When did the process of using popularly elected, pledged delegates to elect presidential nominees begin?
The delegate based national convention can be traced back to 1832. Up until the 1824 election, known by Andrew Jackson's supporters as the "Corrupt Bargain," presidential nominees were selected directly by elected party leaders in congress. The 1824 election, however, witnessed the rise of the populist Jackson, who won the popular vote, but lost the electoral college when Henry Clay decided to throw his electoral votes to John Quincy Adams in return for the Vice Presidency. After that election, Jackson toured the country, becoming the first presidential candidate to appeal directly to "regular American voters," instead of party bosses. By 1832, the major political parties no longer selected presidential nominees through congressional votes, but instead held national conventions, which were still dominated by party bosses, who selected delegates to carry out their will and choose nominees.
This top-down, party-boss centered selection of delegates kept the nominating process firmly in the hands of senators, congressman, governors, state legislatures and industry titans, who had immense sway over the selection of presidential nominees. So while the delegate system dominated the presidential nominating process by the mid-1800s, these were not pledged delegates, or delegates chosen by popular vote.
In fact, it was not until 1910 that Oregon became the first state to hold presidential primaries, in order to give the general electorate a voice in the nominating contests. Yet even by 1920, when twenty states had adopted the presidential primary system, the delegates chosen at the national conventions were still not "bound" by the will of the people of their state, who voted in primaries. The delegates to the national conventions remained free to vote their conscience, or just as often, to vote the way their party's bosses wanted.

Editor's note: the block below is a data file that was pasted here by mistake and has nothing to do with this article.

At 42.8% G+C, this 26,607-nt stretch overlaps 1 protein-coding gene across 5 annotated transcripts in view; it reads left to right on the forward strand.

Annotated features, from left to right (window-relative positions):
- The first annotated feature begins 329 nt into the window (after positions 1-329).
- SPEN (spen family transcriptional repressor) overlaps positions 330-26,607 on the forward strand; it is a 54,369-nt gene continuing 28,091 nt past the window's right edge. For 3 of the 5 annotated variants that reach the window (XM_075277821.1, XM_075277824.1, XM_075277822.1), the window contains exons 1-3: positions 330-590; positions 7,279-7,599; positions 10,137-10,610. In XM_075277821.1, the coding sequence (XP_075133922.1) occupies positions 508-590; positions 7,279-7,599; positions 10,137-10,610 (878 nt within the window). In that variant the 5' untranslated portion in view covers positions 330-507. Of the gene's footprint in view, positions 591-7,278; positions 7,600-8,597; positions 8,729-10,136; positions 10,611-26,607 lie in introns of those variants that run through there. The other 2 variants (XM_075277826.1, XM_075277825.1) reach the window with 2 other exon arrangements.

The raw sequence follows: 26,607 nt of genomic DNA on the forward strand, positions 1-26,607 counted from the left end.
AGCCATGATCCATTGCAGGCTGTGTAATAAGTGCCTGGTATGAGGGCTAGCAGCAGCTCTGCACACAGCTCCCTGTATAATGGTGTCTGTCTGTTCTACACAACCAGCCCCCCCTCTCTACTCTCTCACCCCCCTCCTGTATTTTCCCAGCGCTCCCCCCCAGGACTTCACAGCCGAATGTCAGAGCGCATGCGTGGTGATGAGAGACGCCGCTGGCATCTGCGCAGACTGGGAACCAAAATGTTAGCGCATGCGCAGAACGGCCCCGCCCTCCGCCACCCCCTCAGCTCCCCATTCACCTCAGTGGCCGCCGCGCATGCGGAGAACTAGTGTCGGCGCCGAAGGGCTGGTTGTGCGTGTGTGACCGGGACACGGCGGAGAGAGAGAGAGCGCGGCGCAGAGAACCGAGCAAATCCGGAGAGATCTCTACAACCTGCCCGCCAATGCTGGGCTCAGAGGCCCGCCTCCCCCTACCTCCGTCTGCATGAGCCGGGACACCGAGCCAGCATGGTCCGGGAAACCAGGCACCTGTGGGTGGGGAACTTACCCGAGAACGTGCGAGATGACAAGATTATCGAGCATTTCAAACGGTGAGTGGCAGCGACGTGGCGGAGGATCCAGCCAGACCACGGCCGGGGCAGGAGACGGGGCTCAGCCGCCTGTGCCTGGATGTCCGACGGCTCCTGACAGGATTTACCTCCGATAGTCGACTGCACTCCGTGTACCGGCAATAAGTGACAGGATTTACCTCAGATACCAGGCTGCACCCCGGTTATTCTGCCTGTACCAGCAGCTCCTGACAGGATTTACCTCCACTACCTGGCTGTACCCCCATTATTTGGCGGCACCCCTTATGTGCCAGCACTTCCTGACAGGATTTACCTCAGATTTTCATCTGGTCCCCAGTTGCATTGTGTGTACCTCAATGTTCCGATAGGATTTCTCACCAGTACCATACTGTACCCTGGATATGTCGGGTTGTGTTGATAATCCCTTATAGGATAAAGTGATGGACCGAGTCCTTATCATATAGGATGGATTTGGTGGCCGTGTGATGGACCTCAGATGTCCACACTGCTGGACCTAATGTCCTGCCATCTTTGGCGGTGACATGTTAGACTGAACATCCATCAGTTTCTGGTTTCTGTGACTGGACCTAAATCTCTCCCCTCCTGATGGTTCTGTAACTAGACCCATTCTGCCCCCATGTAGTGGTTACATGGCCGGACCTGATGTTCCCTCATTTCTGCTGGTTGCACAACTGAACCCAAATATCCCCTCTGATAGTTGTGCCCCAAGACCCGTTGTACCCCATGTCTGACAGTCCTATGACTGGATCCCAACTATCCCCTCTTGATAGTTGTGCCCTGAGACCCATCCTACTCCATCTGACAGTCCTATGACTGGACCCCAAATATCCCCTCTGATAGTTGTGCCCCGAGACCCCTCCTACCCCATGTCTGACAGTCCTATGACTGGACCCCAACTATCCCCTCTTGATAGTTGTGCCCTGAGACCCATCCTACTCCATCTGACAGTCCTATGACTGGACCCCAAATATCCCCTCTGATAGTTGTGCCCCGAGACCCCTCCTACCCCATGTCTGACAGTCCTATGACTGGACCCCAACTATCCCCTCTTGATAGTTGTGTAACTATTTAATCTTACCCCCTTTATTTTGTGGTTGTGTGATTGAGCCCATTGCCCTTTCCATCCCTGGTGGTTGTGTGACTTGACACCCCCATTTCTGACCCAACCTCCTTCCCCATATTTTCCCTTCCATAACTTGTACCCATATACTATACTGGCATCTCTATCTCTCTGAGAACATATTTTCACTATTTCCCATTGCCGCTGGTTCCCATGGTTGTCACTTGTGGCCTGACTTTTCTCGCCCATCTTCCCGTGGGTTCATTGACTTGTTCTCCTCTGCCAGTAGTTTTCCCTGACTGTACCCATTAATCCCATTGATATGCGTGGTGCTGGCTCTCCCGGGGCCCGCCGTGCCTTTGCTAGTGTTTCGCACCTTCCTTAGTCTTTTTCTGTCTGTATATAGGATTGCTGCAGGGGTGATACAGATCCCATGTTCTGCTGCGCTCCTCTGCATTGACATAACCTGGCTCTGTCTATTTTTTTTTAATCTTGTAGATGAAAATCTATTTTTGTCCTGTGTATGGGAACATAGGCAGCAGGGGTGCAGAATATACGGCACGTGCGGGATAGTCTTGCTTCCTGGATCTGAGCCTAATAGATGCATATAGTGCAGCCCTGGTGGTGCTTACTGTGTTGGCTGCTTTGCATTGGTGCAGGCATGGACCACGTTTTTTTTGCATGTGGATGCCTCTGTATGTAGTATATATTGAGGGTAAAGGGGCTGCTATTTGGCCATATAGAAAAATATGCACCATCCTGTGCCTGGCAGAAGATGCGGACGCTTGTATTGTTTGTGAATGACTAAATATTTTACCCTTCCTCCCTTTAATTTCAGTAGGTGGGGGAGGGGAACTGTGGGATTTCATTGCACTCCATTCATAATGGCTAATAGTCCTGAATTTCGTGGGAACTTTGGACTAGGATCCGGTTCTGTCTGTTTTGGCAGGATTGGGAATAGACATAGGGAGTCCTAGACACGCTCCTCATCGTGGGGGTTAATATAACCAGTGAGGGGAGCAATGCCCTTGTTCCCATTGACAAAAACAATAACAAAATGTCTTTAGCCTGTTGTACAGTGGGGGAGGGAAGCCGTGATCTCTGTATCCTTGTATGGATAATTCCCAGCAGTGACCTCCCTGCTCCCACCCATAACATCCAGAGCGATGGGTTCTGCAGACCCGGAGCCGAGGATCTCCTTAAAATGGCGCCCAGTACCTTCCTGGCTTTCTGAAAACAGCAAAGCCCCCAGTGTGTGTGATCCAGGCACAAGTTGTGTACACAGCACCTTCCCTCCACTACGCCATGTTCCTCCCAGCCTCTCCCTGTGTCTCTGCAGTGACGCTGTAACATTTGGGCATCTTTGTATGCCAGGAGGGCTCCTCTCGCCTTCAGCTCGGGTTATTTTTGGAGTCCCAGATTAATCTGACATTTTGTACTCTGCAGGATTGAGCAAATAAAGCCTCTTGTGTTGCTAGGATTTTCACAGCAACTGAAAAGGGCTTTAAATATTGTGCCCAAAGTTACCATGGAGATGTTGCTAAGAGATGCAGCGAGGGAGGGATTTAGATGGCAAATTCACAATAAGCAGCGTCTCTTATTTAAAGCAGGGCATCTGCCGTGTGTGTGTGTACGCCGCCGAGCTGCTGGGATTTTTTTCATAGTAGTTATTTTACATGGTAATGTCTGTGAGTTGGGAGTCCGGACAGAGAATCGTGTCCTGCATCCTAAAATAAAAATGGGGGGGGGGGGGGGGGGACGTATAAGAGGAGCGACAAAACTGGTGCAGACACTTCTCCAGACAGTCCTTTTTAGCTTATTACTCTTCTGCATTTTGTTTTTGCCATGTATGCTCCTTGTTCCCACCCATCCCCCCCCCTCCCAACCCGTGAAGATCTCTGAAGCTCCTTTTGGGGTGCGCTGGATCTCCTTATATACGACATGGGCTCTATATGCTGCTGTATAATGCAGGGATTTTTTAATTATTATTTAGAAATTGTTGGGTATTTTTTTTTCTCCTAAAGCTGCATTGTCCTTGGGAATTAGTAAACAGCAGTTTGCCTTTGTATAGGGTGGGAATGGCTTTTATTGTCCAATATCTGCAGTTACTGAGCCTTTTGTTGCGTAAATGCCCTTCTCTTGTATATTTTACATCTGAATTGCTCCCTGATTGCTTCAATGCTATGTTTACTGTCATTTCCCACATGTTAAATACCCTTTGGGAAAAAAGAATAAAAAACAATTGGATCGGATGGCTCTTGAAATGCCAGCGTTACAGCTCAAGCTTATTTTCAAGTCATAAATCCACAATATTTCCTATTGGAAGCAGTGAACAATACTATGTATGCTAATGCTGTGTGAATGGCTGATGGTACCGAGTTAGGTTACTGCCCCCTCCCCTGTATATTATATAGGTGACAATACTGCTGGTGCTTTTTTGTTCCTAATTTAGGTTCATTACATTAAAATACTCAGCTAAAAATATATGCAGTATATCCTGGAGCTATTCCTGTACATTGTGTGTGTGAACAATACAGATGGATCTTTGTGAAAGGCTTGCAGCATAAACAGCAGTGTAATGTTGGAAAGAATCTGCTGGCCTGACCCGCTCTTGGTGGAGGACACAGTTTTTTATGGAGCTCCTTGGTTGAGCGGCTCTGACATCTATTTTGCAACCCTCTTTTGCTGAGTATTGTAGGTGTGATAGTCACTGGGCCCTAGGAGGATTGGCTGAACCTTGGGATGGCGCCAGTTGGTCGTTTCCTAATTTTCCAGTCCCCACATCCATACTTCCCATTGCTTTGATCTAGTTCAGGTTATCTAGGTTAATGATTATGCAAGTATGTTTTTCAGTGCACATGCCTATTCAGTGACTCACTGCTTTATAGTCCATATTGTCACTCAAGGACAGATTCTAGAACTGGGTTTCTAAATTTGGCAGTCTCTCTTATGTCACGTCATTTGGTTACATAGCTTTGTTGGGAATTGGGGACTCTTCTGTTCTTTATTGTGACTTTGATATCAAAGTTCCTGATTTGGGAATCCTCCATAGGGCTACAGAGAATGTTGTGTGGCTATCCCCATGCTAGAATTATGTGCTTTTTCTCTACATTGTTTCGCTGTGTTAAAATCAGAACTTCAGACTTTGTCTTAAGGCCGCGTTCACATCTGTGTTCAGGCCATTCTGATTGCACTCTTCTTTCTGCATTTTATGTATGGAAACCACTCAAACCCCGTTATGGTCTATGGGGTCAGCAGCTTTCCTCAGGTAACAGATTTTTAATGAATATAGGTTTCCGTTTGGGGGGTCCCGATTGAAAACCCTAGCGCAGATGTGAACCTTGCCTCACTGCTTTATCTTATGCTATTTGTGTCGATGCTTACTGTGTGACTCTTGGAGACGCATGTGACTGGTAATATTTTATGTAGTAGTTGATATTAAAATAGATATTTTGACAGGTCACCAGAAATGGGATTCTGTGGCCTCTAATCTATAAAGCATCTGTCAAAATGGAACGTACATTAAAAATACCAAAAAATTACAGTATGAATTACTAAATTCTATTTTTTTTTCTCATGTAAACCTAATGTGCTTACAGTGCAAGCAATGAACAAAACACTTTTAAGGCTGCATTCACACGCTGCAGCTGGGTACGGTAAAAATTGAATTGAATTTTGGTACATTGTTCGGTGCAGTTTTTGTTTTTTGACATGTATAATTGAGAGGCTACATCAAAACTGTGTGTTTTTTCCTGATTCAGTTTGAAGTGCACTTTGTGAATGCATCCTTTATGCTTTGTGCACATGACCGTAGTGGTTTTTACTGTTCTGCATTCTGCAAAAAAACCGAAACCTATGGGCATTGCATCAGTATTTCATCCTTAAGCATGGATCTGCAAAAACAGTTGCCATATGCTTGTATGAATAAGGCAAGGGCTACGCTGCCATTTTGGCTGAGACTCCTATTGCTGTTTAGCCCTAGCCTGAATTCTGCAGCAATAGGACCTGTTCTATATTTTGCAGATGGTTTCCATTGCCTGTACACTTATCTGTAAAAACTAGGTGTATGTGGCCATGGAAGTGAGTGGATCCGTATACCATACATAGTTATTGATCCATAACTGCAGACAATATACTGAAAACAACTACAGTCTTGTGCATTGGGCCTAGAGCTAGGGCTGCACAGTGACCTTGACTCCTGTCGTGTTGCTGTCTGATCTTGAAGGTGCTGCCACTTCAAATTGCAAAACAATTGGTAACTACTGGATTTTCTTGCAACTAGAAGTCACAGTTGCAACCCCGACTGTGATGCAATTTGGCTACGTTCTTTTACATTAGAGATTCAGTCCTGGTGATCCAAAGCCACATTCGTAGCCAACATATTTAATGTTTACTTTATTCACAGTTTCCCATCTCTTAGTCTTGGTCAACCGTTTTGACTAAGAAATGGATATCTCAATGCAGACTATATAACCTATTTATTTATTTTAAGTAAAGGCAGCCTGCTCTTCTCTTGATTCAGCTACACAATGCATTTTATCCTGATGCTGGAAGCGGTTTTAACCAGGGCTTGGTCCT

This tension played out in the 1912 Republican National Convention when incumbent President William Howard Taft clinched the nomination despite the fact that former president, Teddy Roosevelt, had been the more popular candidate in the non-binding primaries. The selection of Taft led to a rupture in the Republican Party, and as a result, Roosevelt ran as an Independent. This split in the Republican ticket allowed the progressive Democrat, Woodrow Wilson, to become president.
Yet it was not until after the chaotic 1968 Democratic National Convention that the modern system of “pledged delegates” was born. The 1968 Democratic Convention erupted into a floor fight and riots on the streets of Chicago after supporters of the late RFK backed anti-Vietnam War candidate, Eugene McCarthy, only to have their party leaders chose the pro-war, vice president, Hubert Humphrey, as the party’s nominee, despite the fact that he had not won a single primary. Shortly thereafter, the Frasier-McGovern Commission, chaired by then senator and future Democratic presidential nominee, George McGovern, established the “binding delegate system” that exists today in recognizable form in both the Democratic and Republic parties. Under this system, party nominees are chosen (in large part) based on the outcomes of primary elections in individual states, making the selection of presidential nominees more democratic and representative of the country as a whole.